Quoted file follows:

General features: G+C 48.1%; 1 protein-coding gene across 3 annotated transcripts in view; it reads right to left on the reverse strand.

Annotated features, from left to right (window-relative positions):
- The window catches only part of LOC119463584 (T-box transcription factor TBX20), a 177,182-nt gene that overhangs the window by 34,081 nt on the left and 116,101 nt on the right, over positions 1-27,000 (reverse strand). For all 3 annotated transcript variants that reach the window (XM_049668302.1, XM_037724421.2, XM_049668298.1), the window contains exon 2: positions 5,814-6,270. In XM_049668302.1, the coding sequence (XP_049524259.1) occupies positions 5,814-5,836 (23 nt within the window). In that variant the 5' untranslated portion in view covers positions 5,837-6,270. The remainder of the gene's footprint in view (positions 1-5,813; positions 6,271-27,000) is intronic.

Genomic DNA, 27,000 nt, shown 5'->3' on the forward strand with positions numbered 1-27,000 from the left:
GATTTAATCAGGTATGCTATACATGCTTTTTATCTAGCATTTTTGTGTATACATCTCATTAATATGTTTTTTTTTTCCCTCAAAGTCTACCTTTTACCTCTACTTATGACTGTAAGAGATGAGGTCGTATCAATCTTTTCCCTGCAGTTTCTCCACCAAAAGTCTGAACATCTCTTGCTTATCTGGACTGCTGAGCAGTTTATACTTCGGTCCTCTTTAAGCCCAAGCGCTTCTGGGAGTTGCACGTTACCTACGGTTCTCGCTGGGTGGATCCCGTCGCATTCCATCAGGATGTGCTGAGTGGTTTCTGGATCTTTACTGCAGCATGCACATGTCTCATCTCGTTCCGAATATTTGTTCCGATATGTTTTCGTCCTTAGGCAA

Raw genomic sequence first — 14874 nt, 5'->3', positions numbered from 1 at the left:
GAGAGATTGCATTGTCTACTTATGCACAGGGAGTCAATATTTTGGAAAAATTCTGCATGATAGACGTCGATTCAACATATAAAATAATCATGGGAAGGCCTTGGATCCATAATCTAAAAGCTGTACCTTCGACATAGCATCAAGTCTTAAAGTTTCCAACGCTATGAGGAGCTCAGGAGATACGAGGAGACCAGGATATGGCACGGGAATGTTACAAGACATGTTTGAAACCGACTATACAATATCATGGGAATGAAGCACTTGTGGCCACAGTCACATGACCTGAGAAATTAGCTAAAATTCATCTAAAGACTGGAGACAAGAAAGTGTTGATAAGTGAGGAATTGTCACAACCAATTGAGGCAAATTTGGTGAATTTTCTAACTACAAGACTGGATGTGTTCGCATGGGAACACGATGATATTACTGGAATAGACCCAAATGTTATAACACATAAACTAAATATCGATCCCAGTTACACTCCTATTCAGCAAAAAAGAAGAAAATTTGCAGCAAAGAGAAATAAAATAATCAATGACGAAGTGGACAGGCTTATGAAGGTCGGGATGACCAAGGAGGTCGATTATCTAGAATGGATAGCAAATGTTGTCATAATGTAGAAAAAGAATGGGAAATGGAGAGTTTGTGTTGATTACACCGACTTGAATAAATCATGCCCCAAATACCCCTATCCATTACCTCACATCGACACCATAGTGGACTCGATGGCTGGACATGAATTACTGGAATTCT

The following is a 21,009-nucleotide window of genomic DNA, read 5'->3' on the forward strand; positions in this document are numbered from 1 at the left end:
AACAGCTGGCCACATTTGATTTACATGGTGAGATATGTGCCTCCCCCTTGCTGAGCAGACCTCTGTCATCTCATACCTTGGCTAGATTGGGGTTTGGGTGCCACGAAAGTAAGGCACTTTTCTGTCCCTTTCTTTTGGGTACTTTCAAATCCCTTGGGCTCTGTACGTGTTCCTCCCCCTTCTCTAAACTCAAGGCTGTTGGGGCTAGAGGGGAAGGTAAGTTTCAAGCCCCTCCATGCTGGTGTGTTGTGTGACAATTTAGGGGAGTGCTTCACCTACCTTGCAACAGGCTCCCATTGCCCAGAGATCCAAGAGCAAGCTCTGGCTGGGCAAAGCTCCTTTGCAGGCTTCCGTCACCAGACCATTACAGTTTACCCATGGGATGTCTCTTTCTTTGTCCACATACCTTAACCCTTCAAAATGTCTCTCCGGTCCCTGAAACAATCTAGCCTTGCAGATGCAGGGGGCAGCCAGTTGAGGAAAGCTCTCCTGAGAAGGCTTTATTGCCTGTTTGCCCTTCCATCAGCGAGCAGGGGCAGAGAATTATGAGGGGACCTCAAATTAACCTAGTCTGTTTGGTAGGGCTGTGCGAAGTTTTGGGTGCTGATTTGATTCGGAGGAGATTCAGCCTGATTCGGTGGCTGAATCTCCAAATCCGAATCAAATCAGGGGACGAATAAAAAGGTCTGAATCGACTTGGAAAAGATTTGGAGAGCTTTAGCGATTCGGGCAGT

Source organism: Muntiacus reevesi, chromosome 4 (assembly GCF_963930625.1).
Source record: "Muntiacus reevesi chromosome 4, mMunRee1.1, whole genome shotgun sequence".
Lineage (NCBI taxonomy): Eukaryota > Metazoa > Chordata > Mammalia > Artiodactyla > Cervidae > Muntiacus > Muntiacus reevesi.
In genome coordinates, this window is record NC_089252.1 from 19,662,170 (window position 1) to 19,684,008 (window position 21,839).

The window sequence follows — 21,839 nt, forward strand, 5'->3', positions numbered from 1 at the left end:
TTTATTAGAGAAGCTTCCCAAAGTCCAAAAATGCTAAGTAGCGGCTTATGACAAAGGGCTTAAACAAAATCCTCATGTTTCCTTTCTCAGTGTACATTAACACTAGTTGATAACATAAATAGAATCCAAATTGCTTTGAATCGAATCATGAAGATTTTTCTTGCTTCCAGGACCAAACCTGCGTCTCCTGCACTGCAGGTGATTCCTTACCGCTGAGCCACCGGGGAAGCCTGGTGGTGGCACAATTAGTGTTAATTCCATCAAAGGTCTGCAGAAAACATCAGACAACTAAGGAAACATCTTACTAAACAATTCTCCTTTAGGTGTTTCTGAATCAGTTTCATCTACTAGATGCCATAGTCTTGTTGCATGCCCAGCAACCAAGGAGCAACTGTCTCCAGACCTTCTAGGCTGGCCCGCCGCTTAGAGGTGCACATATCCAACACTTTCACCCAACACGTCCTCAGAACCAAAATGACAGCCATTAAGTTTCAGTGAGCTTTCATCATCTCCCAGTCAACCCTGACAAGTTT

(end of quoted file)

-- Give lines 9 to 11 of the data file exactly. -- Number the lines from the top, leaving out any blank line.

AACAGCTGGCCACATTTGATTTACATGGTGAGATATGTGCCTCCCCCTTGCTGAGCAGACCTCTGTCATCTCATACCTTGGCTAGATTGGGGTTTGGGTGCCACGAAAGTAAGGCACTTTTCTGTCCCTTTCTTTTGGGTACTTTCAAATCCCTTGGGCTCTGTACGTGTTCCTCCCCCTTCTCTAAACTCAAGGCTGTTGGGGCTAGAGGGGAAGGTAAGTTTCAAGCCCCTCCATGCTGGTGTGTTGTGTGACAATTTAGGGGAGTGCTTCACCTACCTTGCAACAGGCTCCCATTGCCCAGAGATCCAAGAGCAAGCTCTGGCTGGGCAAAGCTCCTTTGCAGGCTTCCGTCACCAGACCATTACAGTTTACCCATGGGATGTCTCTTTCTTTGTCCACATACCTTAACCCTTCAAAATGTCTCTCCGGTCCCTGAAACAATCTAGCCTTGCAGATGCAGGGGGCAGCCAGTTGAGGAAAGCTCTCCTGAGAAGGCTTTATTGCCTGTTTGCCCTTCCATCAGCGAGCAGGGGCAGAGAATTATGAGGGGACCTCAAATTAACCTAGTCTGTTTGGTAGGGCTGTGCGAAGTTTTGGGTGCTGATTTGATTCGGAGGAGATTCAGCCTGATTCGGTGGCTGAATCTCCAAATCCGAATCAAATCAGGGGACGAATAAAAAGGTCTGAATCGACTTGGAAAAGATTTGGAGAGCTTTAGCGATTCGGGCAGT

Source organism: Muntiacus reevesi, chromosome 4 (assembly GCF_963930625.1).
Source record: "Muntiacus reevesi chromosome 4, mMunRee1.1, whole genome shotgun sequence".